Securing your Jenkins CI/CD Container Pipeline with CrowdStrike

December 28, 2022

Cloud Tech Center

Introduction

In any software development cycle, it is best practice to catch issues as early as possible since it both improves security and decreases the workload for both developers and security. In order to do this, CrowdStrike offers solutions for developers at build time that allow them to assess their Docker container images and review summarized report data integrated with their favorite CI/CD tools like Jenkins.

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Lab Environment

In this solution,

  1. AWS Codecommit clones all the docker files from GitHub repo.
  2. AWS Cloud9 IDE is used to look at the code and make any changes/pull/push request.
  3. Jenkins compiles the code but also scans it for any vulnerabilities.
  4. If the code is vulnerable, Jenkins sends the scan report to CrowdStrike.
  5. If there are no vulnerabilities, the docker file is published to ECR for application deployment.

Install CrowdStrike Security for Jenkins Plugin

CrowdStrike Security for Jenkins is a plugin that uses image assessment to find vulnerabilities in container images early in the development process (i.e. shift-left), and then block them as per predefined policies within the CrowdStrike Falcon platform. The plugin provides several advantages:

  • It provides an image assessment summary directly in Jenkins as part of the build artifacts, making it easily accessible to developers.
  • The image assessment contains information about vulnerabilities found in the image and how to fix them, enabling developers to fix the issues without requiring time from your security team.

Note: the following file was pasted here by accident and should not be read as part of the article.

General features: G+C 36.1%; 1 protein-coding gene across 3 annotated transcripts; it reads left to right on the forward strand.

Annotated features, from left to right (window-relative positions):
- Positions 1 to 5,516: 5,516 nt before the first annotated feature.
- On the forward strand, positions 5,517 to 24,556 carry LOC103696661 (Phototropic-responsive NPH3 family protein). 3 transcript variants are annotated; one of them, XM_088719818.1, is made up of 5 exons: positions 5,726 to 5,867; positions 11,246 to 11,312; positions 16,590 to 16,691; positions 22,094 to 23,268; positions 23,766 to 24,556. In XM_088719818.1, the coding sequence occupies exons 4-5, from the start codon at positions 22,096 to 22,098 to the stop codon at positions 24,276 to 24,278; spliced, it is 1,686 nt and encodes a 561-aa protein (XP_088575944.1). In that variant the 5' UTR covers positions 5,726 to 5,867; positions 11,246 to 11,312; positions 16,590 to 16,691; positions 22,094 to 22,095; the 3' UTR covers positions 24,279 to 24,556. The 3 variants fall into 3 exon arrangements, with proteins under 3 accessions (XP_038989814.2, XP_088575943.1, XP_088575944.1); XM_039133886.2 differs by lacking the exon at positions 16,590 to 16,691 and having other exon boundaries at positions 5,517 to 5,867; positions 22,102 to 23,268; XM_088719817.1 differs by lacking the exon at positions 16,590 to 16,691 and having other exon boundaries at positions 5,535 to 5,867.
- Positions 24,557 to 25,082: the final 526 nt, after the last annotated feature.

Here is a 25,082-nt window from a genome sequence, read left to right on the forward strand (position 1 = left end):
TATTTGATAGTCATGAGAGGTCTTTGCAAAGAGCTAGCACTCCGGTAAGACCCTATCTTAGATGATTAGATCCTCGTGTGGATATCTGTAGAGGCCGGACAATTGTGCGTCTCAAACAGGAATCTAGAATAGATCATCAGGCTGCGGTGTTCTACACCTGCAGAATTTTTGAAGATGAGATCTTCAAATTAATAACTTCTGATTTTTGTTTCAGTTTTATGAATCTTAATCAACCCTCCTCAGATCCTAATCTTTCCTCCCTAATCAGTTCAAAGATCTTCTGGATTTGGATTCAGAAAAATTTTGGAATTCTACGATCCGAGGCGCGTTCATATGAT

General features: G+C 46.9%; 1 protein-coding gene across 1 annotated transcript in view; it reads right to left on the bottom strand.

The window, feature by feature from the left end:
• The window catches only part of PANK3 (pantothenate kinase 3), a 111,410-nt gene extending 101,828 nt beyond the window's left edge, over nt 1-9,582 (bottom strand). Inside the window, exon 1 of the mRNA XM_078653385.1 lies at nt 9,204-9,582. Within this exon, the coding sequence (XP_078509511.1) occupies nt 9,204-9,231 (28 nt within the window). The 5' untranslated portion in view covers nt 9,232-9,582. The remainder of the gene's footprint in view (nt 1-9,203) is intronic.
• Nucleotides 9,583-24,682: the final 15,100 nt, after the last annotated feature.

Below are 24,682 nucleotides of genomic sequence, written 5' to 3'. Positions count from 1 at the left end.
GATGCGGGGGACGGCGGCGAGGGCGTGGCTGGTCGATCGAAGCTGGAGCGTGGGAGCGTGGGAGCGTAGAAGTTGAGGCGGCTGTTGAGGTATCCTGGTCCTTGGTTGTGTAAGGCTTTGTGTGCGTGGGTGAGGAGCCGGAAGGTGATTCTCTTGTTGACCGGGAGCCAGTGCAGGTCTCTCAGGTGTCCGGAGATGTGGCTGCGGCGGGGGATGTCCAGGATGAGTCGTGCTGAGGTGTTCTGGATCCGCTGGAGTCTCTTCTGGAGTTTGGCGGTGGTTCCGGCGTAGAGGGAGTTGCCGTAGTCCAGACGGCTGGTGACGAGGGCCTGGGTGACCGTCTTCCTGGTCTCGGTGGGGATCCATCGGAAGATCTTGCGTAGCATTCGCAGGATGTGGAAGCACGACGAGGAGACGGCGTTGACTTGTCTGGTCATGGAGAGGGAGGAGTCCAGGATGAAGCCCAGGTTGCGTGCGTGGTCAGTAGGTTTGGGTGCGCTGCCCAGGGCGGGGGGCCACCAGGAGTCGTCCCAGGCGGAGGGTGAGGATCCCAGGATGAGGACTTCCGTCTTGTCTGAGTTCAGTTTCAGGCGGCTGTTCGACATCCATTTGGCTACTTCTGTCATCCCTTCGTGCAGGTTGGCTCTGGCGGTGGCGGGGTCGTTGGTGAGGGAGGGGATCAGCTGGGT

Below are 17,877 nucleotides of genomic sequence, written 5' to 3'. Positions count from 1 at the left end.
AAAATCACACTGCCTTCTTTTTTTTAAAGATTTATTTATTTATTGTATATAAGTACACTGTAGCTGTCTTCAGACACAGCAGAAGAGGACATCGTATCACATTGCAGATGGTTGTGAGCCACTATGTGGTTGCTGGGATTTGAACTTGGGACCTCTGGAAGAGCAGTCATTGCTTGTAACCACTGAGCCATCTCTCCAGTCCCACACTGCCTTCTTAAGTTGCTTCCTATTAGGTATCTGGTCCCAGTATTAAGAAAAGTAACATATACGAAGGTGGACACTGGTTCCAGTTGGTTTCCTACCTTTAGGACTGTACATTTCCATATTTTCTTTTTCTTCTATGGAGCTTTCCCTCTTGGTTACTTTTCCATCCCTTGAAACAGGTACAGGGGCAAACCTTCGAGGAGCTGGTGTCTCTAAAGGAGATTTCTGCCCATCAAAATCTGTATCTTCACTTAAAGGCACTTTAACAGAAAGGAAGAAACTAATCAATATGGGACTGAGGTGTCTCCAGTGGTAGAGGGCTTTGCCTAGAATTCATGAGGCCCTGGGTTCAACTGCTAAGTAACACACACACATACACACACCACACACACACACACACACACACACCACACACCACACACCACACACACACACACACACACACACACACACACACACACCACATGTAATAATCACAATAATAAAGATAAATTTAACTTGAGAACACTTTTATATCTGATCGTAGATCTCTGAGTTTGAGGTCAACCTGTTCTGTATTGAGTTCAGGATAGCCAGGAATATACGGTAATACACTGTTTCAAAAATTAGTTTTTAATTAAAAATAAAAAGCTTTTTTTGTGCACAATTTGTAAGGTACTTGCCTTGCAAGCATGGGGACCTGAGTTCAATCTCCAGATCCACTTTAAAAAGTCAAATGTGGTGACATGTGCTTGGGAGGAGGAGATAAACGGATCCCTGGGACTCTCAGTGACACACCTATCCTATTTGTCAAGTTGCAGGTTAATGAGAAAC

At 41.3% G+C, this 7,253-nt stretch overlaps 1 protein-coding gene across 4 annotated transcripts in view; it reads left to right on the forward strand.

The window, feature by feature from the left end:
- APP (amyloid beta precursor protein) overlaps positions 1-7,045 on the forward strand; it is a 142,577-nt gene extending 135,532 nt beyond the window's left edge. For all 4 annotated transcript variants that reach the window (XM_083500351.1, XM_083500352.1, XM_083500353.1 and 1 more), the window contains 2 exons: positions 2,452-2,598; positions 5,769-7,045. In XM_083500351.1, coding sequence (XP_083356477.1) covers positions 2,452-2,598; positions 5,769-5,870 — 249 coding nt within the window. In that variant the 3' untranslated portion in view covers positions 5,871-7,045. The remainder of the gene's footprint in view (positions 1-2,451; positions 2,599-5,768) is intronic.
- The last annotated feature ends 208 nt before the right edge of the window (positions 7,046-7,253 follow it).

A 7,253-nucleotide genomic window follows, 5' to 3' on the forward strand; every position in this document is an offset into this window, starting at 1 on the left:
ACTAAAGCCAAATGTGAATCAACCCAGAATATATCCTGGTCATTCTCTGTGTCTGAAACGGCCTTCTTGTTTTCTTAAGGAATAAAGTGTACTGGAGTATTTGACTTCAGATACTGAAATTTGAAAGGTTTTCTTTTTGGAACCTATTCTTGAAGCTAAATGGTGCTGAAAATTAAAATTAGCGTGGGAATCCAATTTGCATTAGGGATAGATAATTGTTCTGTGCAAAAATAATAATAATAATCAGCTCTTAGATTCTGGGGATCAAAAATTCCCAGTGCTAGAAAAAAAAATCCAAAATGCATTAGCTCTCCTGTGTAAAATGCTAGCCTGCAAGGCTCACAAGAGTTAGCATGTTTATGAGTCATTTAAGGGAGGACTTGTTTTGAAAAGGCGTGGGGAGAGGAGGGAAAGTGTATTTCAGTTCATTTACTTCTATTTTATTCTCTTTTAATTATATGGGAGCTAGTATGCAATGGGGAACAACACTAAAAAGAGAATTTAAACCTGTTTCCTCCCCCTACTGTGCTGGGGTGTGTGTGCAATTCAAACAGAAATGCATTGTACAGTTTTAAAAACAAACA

• The CrowdStrike Security plugin integrates with Image Assessment policies, allowing security administrators to set rules that control the security posture of the CI pipeline.
  • You can configure the Jenkins job to fail the build for container images that contain non-compliant code, preventing it from reaching production.

Create Jenkins Pipelines

Jenkins Pipeline (or simply “Pipeline” with a capital “P”) is a suite of plugins which supports implementing and integrating continuous delivery pipelines into Jenkins. A continuous delivery (CD) pipeline is an automated expression of your process for getting software from version control right through to your users and customers. Every change to your software (committed in source control) goes through a complex process on its way to being released. This process involves building the software in a reliable and repeatable manner, as well as progressing the built software (called a “build”) through multiple stages of testing and deployment.

Jenkinsfiles are written in groovy, and declare a list of Stages that the pipeline must complete to result in a successful build. Our plugin is called with the method crowdStrikeSecurity in its own stage. When it is called, it can accept a series of parameters including:

  • imageName: – this is the image name you would like to scan, this image must be built in the pipeline or already built on the node where the Jenkins Pipeline will execute
  • imageTag: – this is the tag of the image you would like to scan, this image:tag must be built in the pipeline or already built on the node where the Jenkins Pipeline will execute